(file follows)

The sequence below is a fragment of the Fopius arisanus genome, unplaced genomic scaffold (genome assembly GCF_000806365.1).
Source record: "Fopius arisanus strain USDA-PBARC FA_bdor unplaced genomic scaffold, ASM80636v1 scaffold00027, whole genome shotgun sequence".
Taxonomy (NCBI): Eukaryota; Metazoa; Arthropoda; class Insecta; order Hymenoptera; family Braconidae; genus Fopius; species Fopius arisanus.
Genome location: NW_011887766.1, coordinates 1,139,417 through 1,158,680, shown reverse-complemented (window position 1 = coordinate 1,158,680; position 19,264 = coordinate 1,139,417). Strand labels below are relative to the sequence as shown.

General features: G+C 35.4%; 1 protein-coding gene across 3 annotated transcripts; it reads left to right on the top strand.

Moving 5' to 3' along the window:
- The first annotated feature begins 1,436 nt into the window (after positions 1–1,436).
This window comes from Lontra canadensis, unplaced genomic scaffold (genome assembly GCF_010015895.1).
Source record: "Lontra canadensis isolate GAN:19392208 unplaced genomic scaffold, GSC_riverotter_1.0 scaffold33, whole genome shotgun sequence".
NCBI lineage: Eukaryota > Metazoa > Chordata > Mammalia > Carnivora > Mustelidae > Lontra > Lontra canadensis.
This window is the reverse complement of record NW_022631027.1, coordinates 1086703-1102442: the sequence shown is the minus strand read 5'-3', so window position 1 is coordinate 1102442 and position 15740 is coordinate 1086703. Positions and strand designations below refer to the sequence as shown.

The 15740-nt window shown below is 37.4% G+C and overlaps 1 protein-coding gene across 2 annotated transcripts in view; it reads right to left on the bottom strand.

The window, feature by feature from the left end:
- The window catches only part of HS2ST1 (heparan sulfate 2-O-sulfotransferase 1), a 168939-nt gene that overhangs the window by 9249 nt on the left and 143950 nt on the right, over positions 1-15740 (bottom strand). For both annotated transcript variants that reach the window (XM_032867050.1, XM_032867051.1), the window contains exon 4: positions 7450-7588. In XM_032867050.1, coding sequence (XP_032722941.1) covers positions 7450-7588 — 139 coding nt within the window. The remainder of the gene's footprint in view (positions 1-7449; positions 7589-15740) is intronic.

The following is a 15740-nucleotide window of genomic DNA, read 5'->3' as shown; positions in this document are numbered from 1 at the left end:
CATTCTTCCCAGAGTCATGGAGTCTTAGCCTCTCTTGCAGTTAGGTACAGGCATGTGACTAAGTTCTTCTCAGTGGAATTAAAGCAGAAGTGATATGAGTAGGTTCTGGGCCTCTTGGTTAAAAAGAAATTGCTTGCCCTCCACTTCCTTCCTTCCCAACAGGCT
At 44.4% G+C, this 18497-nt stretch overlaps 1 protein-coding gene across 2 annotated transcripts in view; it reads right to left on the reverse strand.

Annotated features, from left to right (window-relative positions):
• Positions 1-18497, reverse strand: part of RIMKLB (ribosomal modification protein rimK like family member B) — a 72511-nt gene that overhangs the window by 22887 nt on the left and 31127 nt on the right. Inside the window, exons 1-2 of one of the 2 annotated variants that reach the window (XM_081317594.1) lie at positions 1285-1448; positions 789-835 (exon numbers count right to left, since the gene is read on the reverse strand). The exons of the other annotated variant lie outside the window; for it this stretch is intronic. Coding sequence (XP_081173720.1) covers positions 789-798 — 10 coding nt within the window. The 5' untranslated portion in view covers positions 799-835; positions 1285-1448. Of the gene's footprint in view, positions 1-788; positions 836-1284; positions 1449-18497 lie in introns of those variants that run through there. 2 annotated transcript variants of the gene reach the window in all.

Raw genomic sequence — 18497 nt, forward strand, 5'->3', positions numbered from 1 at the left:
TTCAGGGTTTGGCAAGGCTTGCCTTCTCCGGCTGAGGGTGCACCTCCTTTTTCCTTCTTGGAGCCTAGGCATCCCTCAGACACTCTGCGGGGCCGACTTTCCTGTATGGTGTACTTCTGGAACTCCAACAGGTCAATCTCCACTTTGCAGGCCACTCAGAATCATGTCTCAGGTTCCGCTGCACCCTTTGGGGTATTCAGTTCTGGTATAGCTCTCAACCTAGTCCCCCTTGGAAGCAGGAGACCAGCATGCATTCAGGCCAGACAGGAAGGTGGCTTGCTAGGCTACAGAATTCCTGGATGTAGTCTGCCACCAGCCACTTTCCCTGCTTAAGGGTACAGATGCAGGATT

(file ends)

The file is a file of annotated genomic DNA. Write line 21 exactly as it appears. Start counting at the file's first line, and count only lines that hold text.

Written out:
TTCAGGGTTTGGCAAGGCTTGCCTTCTCCGGCTGAGGGTGCACCTCCTTTTTCCTTCTTGGAGCCTAGGCATCCCTCAGACACTCTGCGGGGCCGACTTTCCTGTATGGTGTACTTCTGGAACTCCAACAGGTCAATCTCCACTTTGCAGGCCACTCAGAATCATGTCTCAGGTTCCGCTGCACCCTTTGGGGTATTCAGTTCTGGTATAGCTCTCAACCTAGTCCCCCTTGGAAGCAGGAGACCAGCATGCATTCAGGCCAGACAGGAAGGTGGCTTGCTAGGCTACAGAATTCCTGGATGTAGTCTGCCACCAGCCACTTTCCCTGCTTAAGGGTACAGATGCAGGATT